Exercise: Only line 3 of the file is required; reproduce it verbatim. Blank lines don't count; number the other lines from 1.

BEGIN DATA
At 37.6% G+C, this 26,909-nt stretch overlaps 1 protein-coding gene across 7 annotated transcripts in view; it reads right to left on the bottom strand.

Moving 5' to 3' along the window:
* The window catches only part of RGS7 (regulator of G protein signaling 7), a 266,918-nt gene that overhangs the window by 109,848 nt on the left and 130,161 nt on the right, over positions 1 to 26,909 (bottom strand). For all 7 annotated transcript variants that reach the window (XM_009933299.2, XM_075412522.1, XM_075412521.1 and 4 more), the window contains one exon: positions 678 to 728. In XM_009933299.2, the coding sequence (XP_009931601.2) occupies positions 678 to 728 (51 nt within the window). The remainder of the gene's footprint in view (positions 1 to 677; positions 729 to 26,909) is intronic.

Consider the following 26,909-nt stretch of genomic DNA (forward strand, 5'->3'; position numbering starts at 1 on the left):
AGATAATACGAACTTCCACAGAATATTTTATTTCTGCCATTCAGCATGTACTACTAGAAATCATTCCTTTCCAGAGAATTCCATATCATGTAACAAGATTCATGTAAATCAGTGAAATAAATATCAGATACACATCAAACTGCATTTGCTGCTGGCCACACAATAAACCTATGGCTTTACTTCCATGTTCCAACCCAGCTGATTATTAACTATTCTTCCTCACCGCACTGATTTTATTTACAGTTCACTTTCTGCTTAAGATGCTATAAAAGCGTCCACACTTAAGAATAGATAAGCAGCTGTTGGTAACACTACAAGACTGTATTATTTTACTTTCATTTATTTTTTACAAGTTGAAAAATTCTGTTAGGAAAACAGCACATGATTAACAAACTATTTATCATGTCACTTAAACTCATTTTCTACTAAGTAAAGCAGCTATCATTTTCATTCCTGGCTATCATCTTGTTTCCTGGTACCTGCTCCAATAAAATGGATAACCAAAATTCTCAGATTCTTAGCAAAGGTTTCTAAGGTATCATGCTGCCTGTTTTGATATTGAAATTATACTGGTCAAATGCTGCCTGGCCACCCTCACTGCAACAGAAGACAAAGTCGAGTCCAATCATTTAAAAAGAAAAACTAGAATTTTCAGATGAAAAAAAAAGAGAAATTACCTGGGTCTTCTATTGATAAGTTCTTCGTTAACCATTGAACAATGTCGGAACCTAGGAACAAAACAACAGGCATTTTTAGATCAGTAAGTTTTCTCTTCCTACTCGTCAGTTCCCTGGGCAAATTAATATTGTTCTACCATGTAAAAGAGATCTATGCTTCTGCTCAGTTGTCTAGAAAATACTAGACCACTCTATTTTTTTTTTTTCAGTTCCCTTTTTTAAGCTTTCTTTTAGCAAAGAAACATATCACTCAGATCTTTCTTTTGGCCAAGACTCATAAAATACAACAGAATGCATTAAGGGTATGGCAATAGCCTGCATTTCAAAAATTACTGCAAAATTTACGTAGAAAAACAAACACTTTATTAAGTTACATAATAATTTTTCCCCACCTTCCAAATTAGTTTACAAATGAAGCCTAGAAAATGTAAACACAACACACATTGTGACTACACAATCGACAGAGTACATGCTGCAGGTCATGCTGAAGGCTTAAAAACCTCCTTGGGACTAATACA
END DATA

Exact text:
* The window catches only part of RGS7 (regulator of G protein signaling 7), a 266,918-nt gene that overhangs the window by 109,848 nt on the left and 130,161 nt on the right, over positions 1 to 26,909 (bottom strand). For all 7 annotated transcript variants that reach the window (XM_009933299.2, XM_075412522.1, XM_075412521.1 and 4 more), the window contains one exon: positions 678 to 728. In XM_009933299.2, the coding sequence (XP_009931601.2) occupies positions 678 to 728 (51 nt within the window). The remainder of the gene's footprint in view (positions 1 to 677; positions 729 to 26,909) is intronic.